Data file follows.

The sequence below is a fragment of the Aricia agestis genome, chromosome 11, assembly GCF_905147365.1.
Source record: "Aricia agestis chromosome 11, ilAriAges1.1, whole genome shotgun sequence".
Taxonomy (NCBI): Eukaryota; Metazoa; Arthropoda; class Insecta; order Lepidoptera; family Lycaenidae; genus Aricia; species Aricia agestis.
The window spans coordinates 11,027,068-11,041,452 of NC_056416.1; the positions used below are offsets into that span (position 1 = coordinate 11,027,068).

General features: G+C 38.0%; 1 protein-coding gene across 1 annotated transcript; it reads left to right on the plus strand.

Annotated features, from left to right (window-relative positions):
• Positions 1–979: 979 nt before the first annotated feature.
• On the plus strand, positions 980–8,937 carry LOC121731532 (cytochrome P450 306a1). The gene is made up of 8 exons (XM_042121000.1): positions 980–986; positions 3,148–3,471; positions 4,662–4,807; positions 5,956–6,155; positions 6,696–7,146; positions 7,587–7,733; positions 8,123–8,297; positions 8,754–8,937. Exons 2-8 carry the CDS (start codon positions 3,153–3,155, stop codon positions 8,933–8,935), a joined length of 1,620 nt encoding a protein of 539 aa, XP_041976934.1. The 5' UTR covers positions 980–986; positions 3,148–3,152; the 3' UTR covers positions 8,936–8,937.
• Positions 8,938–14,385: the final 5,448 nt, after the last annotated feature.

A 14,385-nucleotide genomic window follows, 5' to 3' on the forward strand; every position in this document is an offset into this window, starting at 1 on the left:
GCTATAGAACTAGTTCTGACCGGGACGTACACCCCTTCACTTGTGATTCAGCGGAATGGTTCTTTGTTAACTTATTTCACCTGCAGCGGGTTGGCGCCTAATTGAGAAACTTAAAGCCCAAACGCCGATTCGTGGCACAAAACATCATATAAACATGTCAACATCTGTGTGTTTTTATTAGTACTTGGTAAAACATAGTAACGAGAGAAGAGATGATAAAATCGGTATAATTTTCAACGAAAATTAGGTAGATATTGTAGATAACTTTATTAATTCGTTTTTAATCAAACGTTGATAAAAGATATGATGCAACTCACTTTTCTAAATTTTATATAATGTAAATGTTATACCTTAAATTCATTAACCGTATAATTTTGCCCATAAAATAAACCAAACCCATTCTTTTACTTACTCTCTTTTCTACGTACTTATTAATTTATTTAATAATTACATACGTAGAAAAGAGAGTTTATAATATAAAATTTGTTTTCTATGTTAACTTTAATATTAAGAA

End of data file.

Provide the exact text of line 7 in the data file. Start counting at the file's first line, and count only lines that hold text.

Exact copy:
• Positions 1–979: 979 nt before the first annotated feature.